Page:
A Funny Thing Happened on the Way to Heaven

Second book of the year:

A Funny Thing Happened

A Funny Thing Happened on the Way to Heaven (or How I Made Peace with the Paranormal and Stigmatized Zealots and Cynics in the Process) by Corey Taylor

Description from Amazon:

In this book, Corey Taylor undertakes something never before attempted in the history of rock superstardom: he takes you with him as he journeys undercover through various ghostbusting groups who do their best to gather information and evidence about the existence of spirits. Some are more credible than others, and, frankly, some are completely insane, but all are observed with appropriate seriousness as Taylor attempts to better understand some of the spooky things that have happened to him in his life, especially that night at the Cold House.

But that’s not all, folks. Taylor once again gives you a behind-the-scenes tour of his crazy life and the many beyond-the-grave events he’s encountered. (You’ll be shocked how often Slipknot has been invaded by the supernatural.) Taylor also touches on his religious background and how it led him to believe in much more than the Man in the Sky.


I didn’t receive too many books for Christmas this year, but I got Amazon gift cards, so before 2015 was out I bought myself a few things off my wishlist. This was one of them.

Corey Taylor, in case you don’t know, is the singer of Stone Sour and Slipknot. I’ve been on a bit of a HUGE Slipknot kick ever since S and I saw them play live back in September. They were amazing and I’ve just been really into obsessed with them ever since. When I found out Corey Taylor had written several books, I knew I had to give at least one of them a try. I decided to start with this one because the premise was just so strange and intriguing. Why would a rock star write a book about ghosts, of all things? Well, it turns out, because he is haunted. Ha, ha. Okay, so that’s not entirely precise, but…he does seem to have had an inordinate number of run-ins with the paranormal throughout his life (although, is there such a thing as an “ordinate” number of paranormal experiences? Probably not). Ghosts just seem to like him.

Overall, I enjoyed this book. It’s not fantastically written. Frankly, parts of it are a mess. But it is interesting and thought-provoking and very, very funny. Or at least I thought it was funny. Maybe I just have a comparably juvenile/sick sense of humor to Taylor’s, but I laughed out loud so many times while reading this. I enjoyed all of his Star Trek and other sci-fi references, as I had not known he was One of Us, and I liked that he poked a lot of fun at himself because I appreciate it when famous people don’t take themselves too seriously. Honestly, he seems like one of those people that just has a million funny stories to tell you, and I came away with the feeling that he’d be a cool person to hang out and have a beer with. Although I don’t think he drinks anymore now that he’s sober. But you get what I’m saying.

I think this book may be most interesting to Taylor’s fans, and to people who like ghost stories.

But really, who doesn’t like a good creepy ghost story?

31 Days to Clean

So here’s the first book I’ve finished reading so far this year:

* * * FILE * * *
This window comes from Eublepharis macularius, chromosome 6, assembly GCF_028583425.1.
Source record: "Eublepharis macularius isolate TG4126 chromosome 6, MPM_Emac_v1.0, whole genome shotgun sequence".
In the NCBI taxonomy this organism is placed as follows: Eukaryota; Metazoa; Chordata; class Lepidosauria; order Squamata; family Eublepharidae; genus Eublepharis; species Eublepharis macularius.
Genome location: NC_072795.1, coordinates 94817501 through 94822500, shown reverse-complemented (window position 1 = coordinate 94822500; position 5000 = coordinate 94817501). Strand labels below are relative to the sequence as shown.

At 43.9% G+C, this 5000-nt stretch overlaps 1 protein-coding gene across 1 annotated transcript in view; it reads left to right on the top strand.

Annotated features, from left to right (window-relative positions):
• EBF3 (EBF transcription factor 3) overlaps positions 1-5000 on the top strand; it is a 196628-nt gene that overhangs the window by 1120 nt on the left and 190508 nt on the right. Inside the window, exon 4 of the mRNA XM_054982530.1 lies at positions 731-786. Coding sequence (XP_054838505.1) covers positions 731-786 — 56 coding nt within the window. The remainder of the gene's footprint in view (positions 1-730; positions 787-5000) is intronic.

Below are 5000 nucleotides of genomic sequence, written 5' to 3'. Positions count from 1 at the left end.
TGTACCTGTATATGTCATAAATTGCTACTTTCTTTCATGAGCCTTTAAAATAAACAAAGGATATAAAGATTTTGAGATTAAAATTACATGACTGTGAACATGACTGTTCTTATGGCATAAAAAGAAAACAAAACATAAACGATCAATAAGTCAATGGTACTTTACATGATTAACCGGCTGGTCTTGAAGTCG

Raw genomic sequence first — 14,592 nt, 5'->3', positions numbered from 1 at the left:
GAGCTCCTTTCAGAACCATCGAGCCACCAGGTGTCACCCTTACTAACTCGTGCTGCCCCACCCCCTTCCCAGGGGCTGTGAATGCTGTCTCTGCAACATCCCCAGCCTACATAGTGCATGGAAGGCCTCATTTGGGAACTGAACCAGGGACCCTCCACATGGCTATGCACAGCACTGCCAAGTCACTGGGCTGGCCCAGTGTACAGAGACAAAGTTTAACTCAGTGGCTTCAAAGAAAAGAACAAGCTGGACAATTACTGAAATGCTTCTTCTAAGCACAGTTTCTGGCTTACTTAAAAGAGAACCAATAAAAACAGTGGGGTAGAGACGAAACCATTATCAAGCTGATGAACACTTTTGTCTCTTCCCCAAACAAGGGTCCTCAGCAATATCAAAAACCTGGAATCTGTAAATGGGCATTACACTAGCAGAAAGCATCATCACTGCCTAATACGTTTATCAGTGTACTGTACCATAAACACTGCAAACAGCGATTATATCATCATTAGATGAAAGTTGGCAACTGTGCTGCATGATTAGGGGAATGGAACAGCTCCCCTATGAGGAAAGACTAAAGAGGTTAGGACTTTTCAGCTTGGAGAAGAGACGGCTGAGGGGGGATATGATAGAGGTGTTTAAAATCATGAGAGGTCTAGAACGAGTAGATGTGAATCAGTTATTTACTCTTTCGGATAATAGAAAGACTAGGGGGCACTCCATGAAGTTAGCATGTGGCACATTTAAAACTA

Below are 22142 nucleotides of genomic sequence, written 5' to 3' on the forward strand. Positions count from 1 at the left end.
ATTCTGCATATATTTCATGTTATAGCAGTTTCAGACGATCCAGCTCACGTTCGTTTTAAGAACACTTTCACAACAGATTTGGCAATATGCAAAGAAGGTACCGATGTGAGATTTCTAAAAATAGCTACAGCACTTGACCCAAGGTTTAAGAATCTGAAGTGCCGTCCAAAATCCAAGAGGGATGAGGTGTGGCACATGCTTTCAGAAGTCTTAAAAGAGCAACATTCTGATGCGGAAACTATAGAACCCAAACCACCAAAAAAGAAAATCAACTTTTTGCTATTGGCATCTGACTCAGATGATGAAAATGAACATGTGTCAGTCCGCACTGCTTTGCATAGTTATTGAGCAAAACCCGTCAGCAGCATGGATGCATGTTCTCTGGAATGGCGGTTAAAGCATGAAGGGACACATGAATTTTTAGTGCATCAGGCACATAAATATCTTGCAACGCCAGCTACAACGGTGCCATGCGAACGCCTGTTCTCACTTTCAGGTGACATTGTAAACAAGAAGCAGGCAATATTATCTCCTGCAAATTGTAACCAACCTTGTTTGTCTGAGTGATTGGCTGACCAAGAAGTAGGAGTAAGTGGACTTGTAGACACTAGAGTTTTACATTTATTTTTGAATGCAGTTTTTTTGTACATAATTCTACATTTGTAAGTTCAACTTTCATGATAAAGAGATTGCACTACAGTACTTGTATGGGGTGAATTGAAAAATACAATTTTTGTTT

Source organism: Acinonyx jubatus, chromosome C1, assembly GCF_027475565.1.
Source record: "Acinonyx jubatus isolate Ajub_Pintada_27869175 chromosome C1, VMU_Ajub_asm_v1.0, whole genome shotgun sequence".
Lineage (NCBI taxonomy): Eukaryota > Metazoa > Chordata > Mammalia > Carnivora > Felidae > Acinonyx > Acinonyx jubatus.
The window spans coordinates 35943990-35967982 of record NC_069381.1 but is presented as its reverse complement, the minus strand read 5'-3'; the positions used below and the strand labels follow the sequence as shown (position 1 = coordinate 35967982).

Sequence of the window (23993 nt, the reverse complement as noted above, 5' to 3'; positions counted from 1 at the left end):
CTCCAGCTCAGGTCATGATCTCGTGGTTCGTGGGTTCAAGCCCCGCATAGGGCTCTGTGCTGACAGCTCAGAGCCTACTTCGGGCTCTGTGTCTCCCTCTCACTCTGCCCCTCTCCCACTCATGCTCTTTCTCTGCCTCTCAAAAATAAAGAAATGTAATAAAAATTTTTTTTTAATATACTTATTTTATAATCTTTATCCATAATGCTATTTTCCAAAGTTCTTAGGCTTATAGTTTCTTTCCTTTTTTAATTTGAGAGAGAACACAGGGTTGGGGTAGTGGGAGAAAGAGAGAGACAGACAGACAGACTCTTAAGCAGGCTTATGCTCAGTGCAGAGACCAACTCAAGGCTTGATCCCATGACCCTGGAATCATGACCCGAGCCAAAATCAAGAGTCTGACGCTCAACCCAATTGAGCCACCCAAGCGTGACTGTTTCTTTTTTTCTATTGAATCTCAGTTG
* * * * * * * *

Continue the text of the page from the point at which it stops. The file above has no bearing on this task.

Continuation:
31 Days to Clean

31 Days to Clean – Having a Martha House the Mary Way, by Sarah Mae

This is a short little e-book that I bought almost a year ago. The edition I have seems to no longer exist :(. According to the author’s website, it’s been picked up by a traditional publisher and will be re-released in April. This is the Amazon description for that upcoming edition:

Get your home and your heart in order in just 31 days!
Sarah Mae wants to let you in on a little secret about being a good homemaker: It’s not about having a clean house. She’d never claim to be a natural, organized cleaner herself—yet, like you, she wants a beautiful space to call home, a place where people feel loved and at peace. Where people can really settle in with good food, comfy pillows, and wide-open hearts.

Is it possible to find a balance? To care for your heart—and your home—at the same time?

Journey with Sarah Mae on this easy, practical 31-day plan to get you moving and have your house looking and feeling fresh. But even more than that, you’ll gain a new vision for the home of your dreams, and how to make it a place of peace, comfort, and community. Originally published as the e-book 31 Days to Clean and now revised and expanded in print for the first time, Having a Martha Home the Mary Way will inspire you to find a happier, healthier . . . cleaner way to live.


I am one of those weird people who actually enjoys cleaning. Even the parts I dislike, I don’t mind very much. That’s part of why I like to read books about cleaning! I think this guide would probably be more helpful for people who are extremely reluctant cleaners, though, because it spends a lot of time on encouragement and motivation. But the fact that Sarah Mae focuses so much on the “why” of housecleaning rather than the “how” does make this a unique sort of book about cleaning.

I liked that she takes you through two different challenges each day, one for your heart/soul (a “Mary challenge” — a reference to the biblical story of Mary and Martha found in Luke 10) and one for actually cleaning part of your home (a “Martha challenge”). And I agree with her that when it comes to keeping house, motivations are important. It’s good to ask ourselves whether we are just trying to impress the people we live with and invite into our homes, or whether we are trying to create a loving, comfortable environment for them. Obviously it’s better to stay focused on the latter :).